How Autism Makes Me a Better Parent   6 comments

I know many people who don’t know autism do not think of autistics as adults with families of their own. When it is mentioned, I bristle at the idea that I, or anyone else, is raising a family in spite of autism, so I thought I’d give a short, incomplete list of reasons why my autism makes me a better parent.

1. I have less expectations than non-autistics.
As a child, I never played with dolls, thought I’d get married, or imagined being a mommy. I didn’t raise children because having kids was what people are supposed to do when they grow up. I did it because I am needed, and parenting is one of the only things to ever come naturally to me. I have never thought ahead to my child’s first day of school, dance recital, football game, or prom. Although all three of my biological children were non verbal or semi verbal in their preschool years, I never felt the need to mourn the child I imagined I would have. I simply made note, got appropriate help when needed, and let them find their own pace.

2. I truly listen.
All the time to each and every word. In all honesty, I don’t have another option. That point where someone is rambling on and on and it all sounds like “blah, blah, blah”? Nope. I hear and process it all. When I can’t hear well enough to process, it makes me so overwhelmed, I have to stop my child and tell them I can’t listen right now, but I’ll come back to them in a few minutes. Anything else, to me, would be dishonest.

3. Gentle, constant honesty
I can’t lie, but that doesn’t mean I run around tactlessly blurting out truths in a hurtful way. My children sometimes don’t like what I have to say. If they have not put in a full effort, I call them on it, and if their actions are hurtful to someone, I let them know. However, my kids never doubt me. Promises are few and far between around here, but they do not get broken. When my children receive praise, it is genuine and not effusive.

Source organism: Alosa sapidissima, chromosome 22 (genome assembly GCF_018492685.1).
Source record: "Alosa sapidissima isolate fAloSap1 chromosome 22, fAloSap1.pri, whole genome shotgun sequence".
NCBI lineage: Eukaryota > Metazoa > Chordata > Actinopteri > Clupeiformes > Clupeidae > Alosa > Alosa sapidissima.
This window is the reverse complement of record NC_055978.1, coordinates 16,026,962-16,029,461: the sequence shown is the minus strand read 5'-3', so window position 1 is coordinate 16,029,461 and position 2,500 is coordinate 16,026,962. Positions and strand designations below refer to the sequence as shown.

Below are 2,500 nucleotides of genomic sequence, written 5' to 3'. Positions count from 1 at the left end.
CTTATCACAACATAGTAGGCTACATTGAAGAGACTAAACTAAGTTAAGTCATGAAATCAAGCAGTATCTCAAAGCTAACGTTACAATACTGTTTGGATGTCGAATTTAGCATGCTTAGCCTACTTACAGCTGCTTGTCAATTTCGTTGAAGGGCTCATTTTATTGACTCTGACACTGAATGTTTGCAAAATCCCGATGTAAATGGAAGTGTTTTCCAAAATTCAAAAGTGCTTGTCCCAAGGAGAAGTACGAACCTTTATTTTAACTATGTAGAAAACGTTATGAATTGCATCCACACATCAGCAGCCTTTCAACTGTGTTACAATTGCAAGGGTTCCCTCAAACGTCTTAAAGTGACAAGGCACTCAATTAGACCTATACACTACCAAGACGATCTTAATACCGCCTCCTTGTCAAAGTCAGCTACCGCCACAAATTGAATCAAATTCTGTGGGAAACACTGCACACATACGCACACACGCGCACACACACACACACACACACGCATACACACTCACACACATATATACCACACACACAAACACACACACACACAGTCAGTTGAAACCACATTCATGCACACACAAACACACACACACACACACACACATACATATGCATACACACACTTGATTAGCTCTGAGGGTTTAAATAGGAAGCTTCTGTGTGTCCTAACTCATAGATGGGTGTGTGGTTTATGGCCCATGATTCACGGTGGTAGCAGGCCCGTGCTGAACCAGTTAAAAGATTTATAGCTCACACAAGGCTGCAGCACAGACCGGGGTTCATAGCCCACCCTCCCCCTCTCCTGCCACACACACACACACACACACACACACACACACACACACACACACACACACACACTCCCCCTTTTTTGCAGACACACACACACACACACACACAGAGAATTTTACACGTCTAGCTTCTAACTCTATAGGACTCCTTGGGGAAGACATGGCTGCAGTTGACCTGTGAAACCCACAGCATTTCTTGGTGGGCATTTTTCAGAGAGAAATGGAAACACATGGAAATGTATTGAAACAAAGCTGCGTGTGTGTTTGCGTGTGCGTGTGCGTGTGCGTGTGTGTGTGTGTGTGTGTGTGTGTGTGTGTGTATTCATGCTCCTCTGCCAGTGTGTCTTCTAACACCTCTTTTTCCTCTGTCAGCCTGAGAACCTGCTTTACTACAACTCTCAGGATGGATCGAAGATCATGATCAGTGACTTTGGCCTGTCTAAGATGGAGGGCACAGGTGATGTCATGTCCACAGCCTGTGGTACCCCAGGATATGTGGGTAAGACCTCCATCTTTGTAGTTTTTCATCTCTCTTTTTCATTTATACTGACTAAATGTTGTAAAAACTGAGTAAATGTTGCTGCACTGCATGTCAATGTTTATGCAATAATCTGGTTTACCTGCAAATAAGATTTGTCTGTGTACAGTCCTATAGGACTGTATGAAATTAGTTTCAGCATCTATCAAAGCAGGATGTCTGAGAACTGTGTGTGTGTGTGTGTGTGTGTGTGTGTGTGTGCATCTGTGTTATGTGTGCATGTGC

4. Lack of embarrassment
The handful of times I’ve been embarrassed in my life, it has always been due to an intellectual slip up on my part. I have sympathy for the parent who is mortified when their child has a public meltdown, but on a personal level, I can’t wrap my head around it. Do I get dirty looks in the grocery store? Sure. I’ve had appalled neurotypical friends point it out to me, but I don’t notice and don’t care. I’m on my third child who has less than ideal public displays. I have been escorted out of retail establishments, yelled at by strangers, and had the police called on me several times all due to my children’s issues. Inconvenient, exhausting, and occasionally heartbreaking? Yes. Embarrassing? No. Therefore, how I handle these issues is not influenced by outside pressure. I handle each one based on that child’s needs, motivations and skill set.

5. Super hearing
Did that child really think they could get by with that without me knowing? Think again, dear one.

6. I don’t rely on my “executive functioning” or lack thereof.